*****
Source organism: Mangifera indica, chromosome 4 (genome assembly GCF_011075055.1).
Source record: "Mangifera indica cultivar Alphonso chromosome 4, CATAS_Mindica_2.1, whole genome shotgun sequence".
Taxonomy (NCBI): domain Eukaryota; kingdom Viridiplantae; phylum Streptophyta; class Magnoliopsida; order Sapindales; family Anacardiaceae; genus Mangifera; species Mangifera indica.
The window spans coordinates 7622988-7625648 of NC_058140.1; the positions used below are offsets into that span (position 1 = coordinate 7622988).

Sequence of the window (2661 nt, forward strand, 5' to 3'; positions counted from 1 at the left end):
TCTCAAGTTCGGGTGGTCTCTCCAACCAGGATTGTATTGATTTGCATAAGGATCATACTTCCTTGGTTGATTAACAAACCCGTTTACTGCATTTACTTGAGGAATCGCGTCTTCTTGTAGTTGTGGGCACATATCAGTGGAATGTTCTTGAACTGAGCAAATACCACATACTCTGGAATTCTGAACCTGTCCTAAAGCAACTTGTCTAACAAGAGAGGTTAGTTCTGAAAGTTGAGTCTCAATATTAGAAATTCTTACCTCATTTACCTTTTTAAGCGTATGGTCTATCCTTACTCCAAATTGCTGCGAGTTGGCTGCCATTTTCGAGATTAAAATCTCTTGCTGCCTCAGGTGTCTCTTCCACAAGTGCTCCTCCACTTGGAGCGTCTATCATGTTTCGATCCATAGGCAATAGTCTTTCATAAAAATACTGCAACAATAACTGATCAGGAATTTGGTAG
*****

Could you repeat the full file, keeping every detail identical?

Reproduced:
Source organism: Mangifera indica, chromosome 4 (genome assembly GCF_011075055.1).
Source record: "Mangifera indica cultivar Alphonso chromosome 4, CATAS_Mindica_2.1, whole genome shotgun sequence".
Taxonomy (NCBI): domain Eukaryota; kingdom Viridiplantae; phylum Streptophyta; class Magnoliopsida; order Sapindales; family Anacardiaceae; genus Mangifera; species Mangifera indica.
The window spans coordinates 7622988-7625648 of NC_058140.1; the positions used below are offsets into that span (position 1 = coordinate 7622988).

Sequence of the window (2661 nt, forward strand, 5' to 3'; positions counted from 1 at the left end):
TCTCAAGTTCGGGTGGTCTCTCCAACCAGGATTGTATTGATTTGCATAAGGATCATACTTCCTTGGTTGATTAACAAACCCGTTTACTGCATTTACTTGAGGAATCGCGTCTTCTTGTAGTTGTGGGCACATATCAGTGGAATGTTCTTGAACTGAGCAAATACCACATACTCTGGAATTCTGAACCTGTCCTAAAGCAACTTGTCTAACAAGAGAGGTTAGTTCTGAAAGTTGAGTCTCAATATTAGAAATTCTTACCTCATTTACCTTTTTAAGCGTATGGTCTATCCTTACTCCAAATTGCTGCGAGTTGGCTGCCATTTTCGAGATTAAAATCTCTTGCTGCCTCAGGTGTCTCTTCCACAAGTGCTCCTCCACTTGGAGCGTCTATCATGTTTCGATCCATAGGCAATAGTCTTTCATAAAAATACTGCAACAATAACTGATCAGGAATTTGGTAG